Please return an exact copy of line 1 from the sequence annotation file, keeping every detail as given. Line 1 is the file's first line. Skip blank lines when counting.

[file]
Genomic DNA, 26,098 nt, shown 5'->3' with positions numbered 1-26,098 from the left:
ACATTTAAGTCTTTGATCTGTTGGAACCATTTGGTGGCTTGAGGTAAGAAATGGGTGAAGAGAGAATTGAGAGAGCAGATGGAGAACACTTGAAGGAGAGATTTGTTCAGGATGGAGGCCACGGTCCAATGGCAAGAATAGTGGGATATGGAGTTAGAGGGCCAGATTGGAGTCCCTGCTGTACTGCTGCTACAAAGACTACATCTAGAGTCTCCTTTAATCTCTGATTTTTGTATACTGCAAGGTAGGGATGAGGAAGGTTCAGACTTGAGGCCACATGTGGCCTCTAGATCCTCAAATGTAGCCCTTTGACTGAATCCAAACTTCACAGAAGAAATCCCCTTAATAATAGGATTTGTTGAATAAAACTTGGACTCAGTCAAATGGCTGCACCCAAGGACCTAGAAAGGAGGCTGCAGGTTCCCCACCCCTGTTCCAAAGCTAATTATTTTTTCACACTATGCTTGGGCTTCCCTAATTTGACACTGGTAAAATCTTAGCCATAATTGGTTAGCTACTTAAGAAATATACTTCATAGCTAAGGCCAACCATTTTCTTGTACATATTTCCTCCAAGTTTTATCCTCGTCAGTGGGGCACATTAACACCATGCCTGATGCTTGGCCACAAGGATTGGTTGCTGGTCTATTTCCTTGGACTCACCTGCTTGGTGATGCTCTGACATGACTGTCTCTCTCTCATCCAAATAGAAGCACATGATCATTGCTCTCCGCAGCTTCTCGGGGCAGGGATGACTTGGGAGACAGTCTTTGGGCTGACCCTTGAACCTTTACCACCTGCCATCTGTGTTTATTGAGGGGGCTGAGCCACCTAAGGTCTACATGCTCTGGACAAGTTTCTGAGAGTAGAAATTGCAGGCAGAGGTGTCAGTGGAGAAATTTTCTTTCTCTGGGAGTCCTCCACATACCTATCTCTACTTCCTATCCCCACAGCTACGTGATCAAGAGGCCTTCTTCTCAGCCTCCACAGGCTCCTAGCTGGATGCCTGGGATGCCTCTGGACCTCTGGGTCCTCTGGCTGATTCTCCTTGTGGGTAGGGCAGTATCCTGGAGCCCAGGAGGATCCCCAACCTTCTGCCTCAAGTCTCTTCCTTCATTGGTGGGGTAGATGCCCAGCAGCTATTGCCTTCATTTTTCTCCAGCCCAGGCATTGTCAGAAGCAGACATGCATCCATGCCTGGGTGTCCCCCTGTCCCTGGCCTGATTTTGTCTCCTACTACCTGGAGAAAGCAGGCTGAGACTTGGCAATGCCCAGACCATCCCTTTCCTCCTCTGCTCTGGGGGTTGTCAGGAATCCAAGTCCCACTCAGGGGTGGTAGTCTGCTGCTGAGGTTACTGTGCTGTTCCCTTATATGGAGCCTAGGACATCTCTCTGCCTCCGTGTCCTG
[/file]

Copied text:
Genomic DNA, 26,098 nt, shown 5'->3' with positions numbered 1-26,098 from the left: